Grant praises an MTF trip to Israel that “allowed for student leaders from all different walks of life on campus—all with different, and sometimes even negative, perspectives on Israel—to go to Israel and spend 10 days there…and genuinely get an in-depth crash course on the conflict.”

What campus professionals are saying

Rabbi Yehuda Sarna, executive director of the Bronfman Center for Jewish Student Life at New York University, calls his campus’s environment for Jewish and pro-Israel students “sunny with occasional thunderstorms….There have been, on occasion, professors who use their bully pulpit inappropriately and student-led campaigns promoting BDS.”

“Rather than neutralizing threats,” Sarna says, “MTF enabled us to pursue unique opportunities, particularly in building bridges between the pro-Israel community and dozens of other clubs at NYU with whom a dialogue had never existed.”

“MTF was not interested in having its name plastered all over every event,” he adds. “Instead, it was interested in action.”

Noa Shemer, the Jewish Agency/Hillel Israel Fellow who serves campuses throughout California’s Silicon Valley, says there are “a lot of very vocal anti-Zionists and their rhetoric can quickly move into blatant anti-Semitism,” such as on the San Jose State University campus, noting incidences of swastika graffiti and the passage of an anti-Israel divestment resolution in 2015.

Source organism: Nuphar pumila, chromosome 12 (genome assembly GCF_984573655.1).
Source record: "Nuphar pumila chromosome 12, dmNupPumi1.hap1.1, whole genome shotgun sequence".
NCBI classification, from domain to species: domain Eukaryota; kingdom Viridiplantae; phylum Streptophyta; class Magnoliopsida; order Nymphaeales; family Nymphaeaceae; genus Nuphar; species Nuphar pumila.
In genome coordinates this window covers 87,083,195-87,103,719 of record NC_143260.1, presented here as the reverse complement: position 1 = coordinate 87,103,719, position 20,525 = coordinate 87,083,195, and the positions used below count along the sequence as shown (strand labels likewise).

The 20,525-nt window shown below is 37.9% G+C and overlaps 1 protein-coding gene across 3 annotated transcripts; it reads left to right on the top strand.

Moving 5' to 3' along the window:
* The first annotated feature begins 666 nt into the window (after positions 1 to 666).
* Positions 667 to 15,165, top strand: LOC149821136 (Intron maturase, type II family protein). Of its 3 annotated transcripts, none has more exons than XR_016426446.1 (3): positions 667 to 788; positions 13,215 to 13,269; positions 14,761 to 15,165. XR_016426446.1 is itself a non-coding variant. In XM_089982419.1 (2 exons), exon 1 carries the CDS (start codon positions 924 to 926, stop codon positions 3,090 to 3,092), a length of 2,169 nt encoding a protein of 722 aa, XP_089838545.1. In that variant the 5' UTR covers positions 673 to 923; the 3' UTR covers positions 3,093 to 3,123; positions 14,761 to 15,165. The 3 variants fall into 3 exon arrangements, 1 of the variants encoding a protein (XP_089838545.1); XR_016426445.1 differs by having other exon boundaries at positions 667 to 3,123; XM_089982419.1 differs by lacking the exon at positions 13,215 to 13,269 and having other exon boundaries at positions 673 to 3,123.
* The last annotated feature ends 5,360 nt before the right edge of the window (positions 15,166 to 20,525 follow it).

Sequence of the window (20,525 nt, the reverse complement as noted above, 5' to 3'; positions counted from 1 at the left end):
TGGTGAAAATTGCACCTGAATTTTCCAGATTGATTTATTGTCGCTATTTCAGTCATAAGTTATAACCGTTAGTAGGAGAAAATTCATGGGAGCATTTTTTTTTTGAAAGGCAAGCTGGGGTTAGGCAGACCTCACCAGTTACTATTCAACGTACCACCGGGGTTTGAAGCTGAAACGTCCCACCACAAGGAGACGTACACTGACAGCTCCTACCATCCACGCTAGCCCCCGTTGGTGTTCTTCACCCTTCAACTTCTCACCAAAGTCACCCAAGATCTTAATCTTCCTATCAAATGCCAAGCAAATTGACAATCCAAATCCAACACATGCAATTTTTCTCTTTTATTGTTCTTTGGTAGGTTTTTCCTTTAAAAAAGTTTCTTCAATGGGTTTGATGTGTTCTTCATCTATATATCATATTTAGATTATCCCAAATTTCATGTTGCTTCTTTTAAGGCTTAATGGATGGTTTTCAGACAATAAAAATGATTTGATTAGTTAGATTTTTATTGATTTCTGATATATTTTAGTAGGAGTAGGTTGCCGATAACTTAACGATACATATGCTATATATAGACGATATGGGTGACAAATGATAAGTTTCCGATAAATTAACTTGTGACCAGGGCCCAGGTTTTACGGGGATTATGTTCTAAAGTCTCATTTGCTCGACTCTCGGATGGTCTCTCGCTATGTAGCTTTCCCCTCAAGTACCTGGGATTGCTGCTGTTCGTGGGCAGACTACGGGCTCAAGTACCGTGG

Due to MTF’s efforts, Shemer says, “we got to take two trips of San Jose State students to Israel so far, host a high-tech job fair with 500 student attendees, and a weeklong Yom Haatzmaut (Israeli Independence Day) celebration with over 1,000 attendees. Thanks to MTF, we have been able to show Israel in a different light on campus and change the conversation to something more positive and factual.”

Lerner says his campus community is “deeply concerned that BDS supporters at UCLA and on other campuses nationwide consistently try to defame student leaders who take pro-Israel or even neutral positions.” He notes the case of Indian-American law student Milan Chatterjee, a former student president who left the school in 2016 due to a “hostile and unsafe campus climate” fostered by BDS groups.

MTF, says Lerner, has addressed the threat by taking “the time to come to campus to meet directly with students. They heard their best ideas, and said, ‘How can we help?’ They have enabled our students to bring important speakers and programs to campus which would not exist without MTF’s partnership.”

‘Greatest challenge we face’

Research has proven that campus anti-Zionism leads to anti-Semitism, which is seen in verbal and physical assaults, hostile professors, “Israeli Apartheid Week” demonstrations, and other forms of expressed hatred. But the biggest hurdle, Brog says, is combating “efforts to demonize and delegitimize the state of Israel,” a problem that “preceded BDS and will outlive BDS.”

“If we are able to pass legislation in each [U.S.] state, and get colleges and universities to say that BDS crosses a line, that would be great,” he says. “But you better believe that efforts to delegitimize and demonize Israel will continue in full force. Those efforts are the greatest challenge we face.”